Sticky Situations In The Middle of Nowhere

While we were on our around-the-island adventure we wanted to explore as much of the unknown as possible. The untouched, the hidden routes, the genuine Dominican life and towns. Once we finished our exploration of the North East peninsula we wanted to head to a place we’ve only heard good things about, Los Haitises.

Normally you have to take a road all the way down to Santo Domingo, then drive along the coast and go back up to get to Los Haitises. This seemed like too much driving and a waste of time, we knew there had to be another way. So Jade used her impressive navigational and Google map analyzing skills to find us a road that cut right below the national park of Los Haitises.

Before we ventured off we asked various people in the towns that we had been in if we could get to our destination by taking the road of Bayaguana (marked on the map above).  Everyone we spoke with, from locals to foreigners, told us that this road was impossible and didn’t make it all the way. We weren’t convinced as we could clearly see it thanks to Google maps. Not only that but Dominican directions go a little like this: “How do I get to this place?” “Uhh, you want to go right (points left) then go up (what does up mean?) then uhh, just ask after you make that first left (wait I thought it was a right?)”.

By taking this road we would be heading into the middle of nowhere. Our trip in total took us around five hours and some parts were more of an animal trail than a car one. In all four directions it’s pure “monte” (hills, nature, fields). We did notice that the locals here all seem to have a special glow to them.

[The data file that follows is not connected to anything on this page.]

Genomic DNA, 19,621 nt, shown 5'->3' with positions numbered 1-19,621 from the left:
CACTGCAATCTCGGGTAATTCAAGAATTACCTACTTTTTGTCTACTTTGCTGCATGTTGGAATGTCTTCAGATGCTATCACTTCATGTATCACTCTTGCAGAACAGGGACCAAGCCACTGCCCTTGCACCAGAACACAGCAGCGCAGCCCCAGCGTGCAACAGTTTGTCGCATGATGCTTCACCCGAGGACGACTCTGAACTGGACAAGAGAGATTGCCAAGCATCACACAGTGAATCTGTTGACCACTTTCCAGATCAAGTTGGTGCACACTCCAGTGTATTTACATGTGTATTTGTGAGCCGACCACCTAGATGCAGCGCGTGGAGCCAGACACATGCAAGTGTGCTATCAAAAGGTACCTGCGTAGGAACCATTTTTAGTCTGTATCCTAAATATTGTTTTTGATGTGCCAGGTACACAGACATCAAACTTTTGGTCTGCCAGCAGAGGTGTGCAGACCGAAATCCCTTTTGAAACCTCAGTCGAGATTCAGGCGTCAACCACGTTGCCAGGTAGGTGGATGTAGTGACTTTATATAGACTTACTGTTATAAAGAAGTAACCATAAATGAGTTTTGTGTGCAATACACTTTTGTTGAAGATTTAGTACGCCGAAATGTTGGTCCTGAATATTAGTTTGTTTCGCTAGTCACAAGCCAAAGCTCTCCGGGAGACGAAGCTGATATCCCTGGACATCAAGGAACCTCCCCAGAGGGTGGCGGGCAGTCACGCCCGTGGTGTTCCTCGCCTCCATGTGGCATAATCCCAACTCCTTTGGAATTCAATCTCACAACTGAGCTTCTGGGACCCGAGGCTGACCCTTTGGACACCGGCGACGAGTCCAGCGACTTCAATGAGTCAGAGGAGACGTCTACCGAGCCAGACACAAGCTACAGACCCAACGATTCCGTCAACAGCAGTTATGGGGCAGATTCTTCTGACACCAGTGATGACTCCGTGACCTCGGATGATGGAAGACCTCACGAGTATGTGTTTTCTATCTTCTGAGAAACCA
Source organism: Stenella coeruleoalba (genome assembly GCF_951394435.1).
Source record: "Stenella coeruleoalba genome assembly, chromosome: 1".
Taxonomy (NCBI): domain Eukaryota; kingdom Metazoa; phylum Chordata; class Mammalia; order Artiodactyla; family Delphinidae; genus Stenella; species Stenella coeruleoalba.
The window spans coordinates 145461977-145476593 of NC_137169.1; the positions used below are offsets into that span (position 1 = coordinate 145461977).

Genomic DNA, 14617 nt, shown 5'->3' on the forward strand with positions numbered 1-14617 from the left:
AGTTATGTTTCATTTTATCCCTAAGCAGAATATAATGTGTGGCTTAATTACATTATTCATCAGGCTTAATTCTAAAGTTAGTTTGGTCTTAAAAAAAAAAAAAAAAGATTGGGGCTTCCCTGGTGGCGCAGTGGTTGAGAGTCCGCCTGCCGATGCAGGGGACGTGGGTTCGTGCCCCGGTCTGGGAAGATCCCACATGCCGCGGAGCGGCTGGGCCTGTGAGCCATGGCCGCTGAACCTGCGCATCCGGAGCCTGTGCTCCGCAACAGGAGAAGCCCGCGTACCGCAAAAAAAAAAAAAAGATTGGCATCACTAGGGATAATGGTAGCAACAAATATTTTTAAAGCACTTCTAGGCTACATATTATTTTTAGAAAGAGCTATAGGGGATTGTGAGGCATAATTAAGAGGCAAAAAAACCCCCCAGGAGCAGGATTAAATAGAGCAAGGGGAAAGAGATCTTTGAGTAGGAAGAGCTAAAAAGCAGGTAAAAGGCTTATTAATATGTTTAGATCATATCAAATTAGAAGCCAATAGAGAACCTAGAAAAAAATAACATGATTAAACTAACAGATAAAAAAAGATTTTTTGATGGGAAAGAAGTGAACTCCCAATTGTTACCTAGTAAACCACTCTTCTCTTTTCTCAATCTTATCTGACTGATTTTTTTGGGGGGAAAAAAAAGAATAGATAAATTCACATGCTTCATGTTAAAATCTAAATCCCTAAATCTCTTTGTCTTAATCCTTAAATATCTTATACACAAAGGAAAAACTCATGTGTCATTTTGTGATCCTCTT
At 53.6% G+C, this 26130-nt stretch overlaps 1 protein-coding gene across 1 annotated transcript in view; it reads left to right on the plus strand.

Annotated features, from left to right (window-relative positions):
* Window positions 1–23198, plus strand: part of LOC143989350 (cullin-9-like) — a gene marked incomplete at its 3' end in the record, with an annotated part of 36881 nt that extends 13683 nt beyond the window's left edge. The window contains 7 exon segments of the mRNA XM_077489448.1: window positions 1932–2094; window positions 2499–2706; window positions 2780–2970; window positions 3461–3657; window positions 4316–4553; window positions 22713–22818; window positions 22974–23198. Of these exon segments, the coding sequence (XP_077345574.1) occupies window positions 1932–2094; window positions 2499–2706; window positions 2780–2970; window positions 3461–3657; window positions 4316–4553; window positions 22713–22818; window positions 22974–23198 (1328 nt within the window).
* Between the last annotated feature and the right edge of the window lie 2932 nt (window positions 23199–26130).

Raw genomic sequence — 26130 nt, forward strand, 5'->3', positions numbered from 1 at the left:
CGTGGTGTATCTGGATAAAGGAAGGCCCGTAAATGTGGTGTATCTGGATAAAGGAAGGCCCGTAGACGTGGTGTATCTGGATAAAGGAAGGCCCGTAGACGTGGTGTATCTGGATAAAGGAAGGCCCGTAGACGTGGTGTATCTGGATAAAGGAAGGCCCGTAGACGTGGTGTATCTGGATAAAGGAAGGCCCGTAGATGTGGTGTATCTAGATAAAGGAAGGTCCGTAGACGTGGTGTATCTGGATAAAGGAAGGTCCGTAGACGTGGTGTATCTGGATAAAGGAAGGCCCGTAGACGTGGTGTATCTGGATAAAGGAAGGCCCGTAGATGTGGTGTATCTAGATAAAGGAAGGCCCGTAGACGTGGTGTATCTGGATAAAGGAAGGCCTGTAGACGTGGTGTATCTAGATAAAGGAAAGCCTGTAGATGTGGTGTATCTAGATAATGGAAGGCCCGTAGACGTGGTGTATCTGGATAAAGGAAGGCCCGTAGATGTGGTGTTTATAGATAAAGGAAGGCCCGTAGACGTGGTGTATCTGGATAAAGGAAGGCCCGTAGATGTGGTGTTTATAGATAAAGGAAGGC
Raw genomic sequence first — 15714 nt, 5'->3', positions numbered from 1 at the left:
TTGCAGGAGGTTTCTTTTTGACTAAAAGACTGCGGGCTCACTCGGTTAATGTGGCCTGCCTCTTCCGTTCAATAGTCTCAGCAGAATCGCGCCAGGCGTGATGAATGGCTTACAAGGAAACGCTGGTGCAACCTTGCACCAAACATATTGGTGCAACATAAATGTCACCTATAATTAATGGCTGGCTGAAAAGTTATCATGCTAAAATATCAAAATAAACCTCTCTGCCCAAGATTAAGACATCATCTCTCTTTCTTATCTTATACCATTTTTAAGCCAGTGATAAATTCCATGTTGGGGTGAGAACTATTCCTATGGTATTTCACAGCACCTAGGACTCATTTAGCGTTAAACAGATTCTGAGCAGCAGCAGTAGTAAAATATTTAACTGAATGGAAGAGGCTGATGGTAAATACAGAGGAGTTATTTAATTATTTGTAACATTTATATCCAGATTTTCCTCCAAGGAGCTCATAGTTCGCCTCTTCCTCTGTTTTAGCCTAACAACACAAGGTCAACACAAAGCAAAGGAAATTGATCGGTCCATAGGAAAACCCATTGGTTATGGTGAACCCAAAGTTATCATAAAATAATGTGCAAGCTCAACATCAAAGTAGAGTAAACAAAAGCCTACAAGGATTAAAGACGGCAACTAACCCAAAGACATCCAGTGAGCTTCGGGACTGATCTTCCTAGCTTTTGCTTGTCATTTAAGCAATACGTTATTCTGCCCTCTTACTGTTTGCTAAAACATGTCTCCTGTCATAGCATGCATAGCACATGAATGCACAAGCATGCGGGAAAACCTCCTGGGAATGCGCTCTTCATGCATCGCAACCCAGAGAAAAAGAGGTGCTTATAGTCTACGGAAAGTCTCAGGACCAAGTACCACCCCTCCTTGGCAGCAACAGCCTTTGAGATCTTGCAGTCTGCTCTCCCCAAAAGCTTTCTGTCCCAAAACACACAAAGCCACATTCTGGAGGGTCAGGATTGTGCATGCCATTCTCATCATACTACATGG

Seemingly unaffected by the outside world, smiles are bigger and brighter in the middle of nowhere.

Simply put, they look happy to live where they do without a care in the world. They grow the food the eat and don’t have to worry about the city or big town life. The small town life has its downs as well, I’m sure but the people felt warm hearted.

Locals mainly live off of sugar cane farming.
Locals mainly live off of sugar cane farming.

About three hours in a local Dominican yells out for a ride as we’re driving, very slowly over bumps, rocks, and so forth. So, he jogs up to the car and we tell him to hang on the back spare tire. We think he just wants a ride to the next town but he actually wants to help us cross an upcoming river.

Some would say, where there is good there’s also bad and for this adventure it played out as truth.

We’ve never seen the river so we figure we might as well take him along just in case he could be of some use and we can give him a little tip for his kindness. So down the hill we go, running into a friend of his who also jumps on the back.

We arrive at the river and lo and behold there’s actually a bridge! Here I thought things would be a little more complicated. Given the bridge looks like it had fallen apart once and a vehicle the size of a hummer would barely fit on the bridge, but still doable nonetheless, we’d been through worse on our travels. The locals had already run down the hill so we figured we’d let them do their thing and guide us across.